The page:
I love San Francisco so much that every time I return here from a trip, I resolve to stay for a while and enjoy the city. That never happens. Next week I’m going to Tahoe, then Vegas the following weekend, and then to Austin for SXSW the week after that. Cabo or Hawaii follows in early March, but in late April comes the most exciting upcoming trip: a sixteen day cruise to Rome.
Cruises are full of old people. As best I can tell, that’s because young people haven’t figured out how awesome and cheap they can be. In fact, I can easily say that of all the travel I’ve done, cruises probably represent the best bang for the buck.
Before I tell you how to get them cheap, let me tell you why cruises, especially long duration one-way cruises are amazing.
One of my favorite aspects of cruises is that they can take you to places you may not otherwise visit. For example, the cruise my friends and I are taking stops in the Azores, Seville (Spain), Valencia (Spain), Barcelona, Monte Carlo, and Rome. Without cruising, I probably would never make it to the Azores, and those southern Spanish cities are unlikely as well. They’re just too remote and too expensive to come up at the top of my list when choosing a trip.
But they might be awesome. On a previous cruise I went to Madeira, another Portuguese island in the eastern Atlantic. It was an amazing place and I wouldn’t have seen it without cruising.
Even amongst the places I would have visited otherwise (Barcelona, Monaco and Rome), I have the chance to inexpensively check them out and see if they warrant a longer visit. Rome could go either way, for example. Maybe I’ll find it a little too boring to become a priority (like Barcelona), or maybe I’ll fall in love it like everyone else.
On these long cruises, though, the destinations are really just icing on the cake. I would gladly pay the same price for a cruise that went nowhere at all. That’s because the ship itself is awesome.
The ship is the absolute ideal location to get certain types of work done. If you’ve ever watched one of my videos, you’ve seen the 3D intro I made for them. That’s the product of having two days on a cruise with no internet. I wrote a lot of Life Nomadic on a ship. I plan on jamming my 16 days at sea full of programming, and expect to make far more progress on my new project there than I would have in SF.
The reason a ship is so good is because it’s very easy to block out distractions and maximize time. Internet is expensive enough that you won’t waste time on it, but cheap enough that you can fire off emails or check in code. Transit time to dinner, the gym, or a quiet place to work is a matter of minutes. There is good food available to you twenty four hours a day, all for free. You can focus on what you want to focus on.
And there’s poker. Your opponents are terrible and generally wealthy. I’ve never been on a cruise where I didn’t make hundreds of dollars at the tables, and I wasn’t even a great player.
All that is irrelevant, though, if it’s expensive to get on the ship. But it’s not. My friends and are paying just under $40 per day, including all taxes and fees. That’s not much more than I’m spending on food and tea here in the city.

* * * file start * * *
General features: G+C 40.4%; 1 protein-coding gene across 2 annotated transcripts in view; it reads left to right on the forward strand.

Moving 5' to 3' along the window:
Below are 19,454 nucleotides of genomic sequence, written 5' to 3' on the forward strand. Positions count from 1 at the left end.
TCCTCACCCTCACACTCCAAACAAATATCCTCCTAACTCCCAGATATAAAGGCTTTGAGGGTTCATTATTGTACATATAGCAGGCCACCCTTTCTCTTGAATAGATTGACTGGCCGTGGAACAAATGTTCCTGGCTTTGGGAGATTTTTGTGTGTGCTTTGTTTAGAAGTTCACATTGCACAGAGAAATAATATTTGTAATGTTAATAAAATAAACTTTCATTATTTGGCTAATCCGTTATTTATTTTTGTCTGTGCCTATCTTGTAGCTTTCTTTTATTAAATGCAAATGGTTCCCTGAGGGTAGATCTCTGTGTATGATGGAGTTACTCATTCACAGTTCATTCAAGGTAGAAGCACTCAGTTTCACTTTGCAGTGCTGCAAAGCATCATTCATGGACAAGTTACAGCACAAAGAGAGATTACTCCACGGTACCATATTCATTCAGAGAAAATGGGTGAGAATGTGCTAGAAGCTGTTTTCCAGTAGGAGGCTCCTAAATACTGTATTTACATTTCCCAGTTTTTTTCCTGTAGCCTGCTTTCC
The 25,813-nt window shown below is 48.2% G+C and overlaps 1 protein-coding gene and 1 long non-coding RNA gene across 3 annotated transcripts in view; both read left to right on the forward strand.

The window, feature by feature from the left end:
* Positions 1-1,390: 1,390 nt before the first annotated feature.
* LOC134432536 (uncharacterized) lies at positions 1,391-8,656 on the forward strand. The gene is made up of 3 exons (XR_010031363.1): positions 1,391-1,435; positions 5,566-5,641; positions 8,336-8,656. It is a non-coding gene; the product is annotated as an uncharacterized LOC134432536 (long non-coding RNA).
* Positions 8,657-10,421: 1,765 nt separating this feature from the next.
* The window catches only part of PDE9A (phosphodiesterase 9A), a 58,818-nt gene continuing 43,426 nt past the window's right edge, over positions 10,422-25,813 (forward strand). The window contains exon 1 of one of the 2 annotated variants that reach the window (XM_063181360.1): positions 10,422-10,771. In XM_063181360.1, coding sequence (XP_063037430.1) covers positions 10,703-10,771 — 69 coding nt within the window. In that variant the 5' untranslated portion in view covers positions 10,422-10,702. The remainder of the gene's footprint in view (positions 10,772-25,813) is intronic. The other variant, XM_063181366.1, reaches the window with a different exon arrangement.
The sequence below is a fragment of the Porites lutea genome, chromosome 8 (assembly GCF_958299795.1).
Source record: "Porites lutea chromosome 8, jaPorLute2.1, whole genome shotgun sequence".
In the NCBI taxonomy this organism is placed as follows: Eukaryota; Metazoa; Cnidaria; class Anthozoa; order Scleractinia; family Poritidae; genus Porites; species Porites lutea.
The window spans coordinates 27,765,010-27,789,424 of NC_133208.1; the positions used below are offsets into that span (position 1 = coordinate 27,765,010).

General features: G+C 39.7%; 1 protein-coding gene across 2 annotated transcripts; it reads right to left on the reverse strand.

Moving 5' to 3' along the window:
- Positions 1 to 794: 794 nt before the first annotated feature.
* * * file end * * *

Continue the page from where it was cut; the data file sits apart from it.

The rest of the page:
These transatlantic cruises are the cheapest ones. They just don’t fit too many people’s schedules because they’re so long, and they’re heavy on sea days, which are my favorites, but not as loved by most other people. Even so, a one week round-trip cruise shouldn’t generally cost you more than fifty dollars a day.
There’s a two step process to getting a cheap cruise. First, go to http://www.cruisesheet.com. There you’ll see a list of cruises ordered by price per day. Click Info to get more details and settle on the cruise you want.
Then go to www.cruisecompete.com. This site is amazing. Enter in the cruise that you want to go on, and in the comments, write something like:
Hi! I’m looking for this cruise for under $XX.XX per day, including taxes and OBC. Thanks!
The price you quote should be slightly lower than the cost per day on the hot sheet. If it says $40, maybe shoot for $35. Agents will post quotes even if they can’t beat the price, but putting in a concrete price does seem to motivate them to go low. OBC stands for “On Board Credit”. Certain cruise lines don’t allow discounting, so agents get around this by gifting a certain amount of money to your on board account. You can use this everywhere, usually including the casino. So just get some chips and cash them out immediately. If they don’t allow this (they probably do), use it to pay your tips (generally around $10 a day).
One last thing to know about transatlantics is that they generally come twice a year. In the spring the big ships go to Europe, and in the fall they come back. Plan accordingly, and buy your cabin as soon as you possibly can. Last year I missed out because the one I wanted to go on got too expensive by the time I got my friends on board.
I’d love suggestions for post topics these days. My brain is pretty focused on programming and poker, and I think I’ve worn those topics pretty thin here.
I’ve been wanting to post on a Saturday for a while because it’s a slow internet day and none of the sites I like are active then.
BTW, my SXSW talk with Jason is on March 13th at 12:30pm. If you’re going to SXSW, please come! More info coming later this week.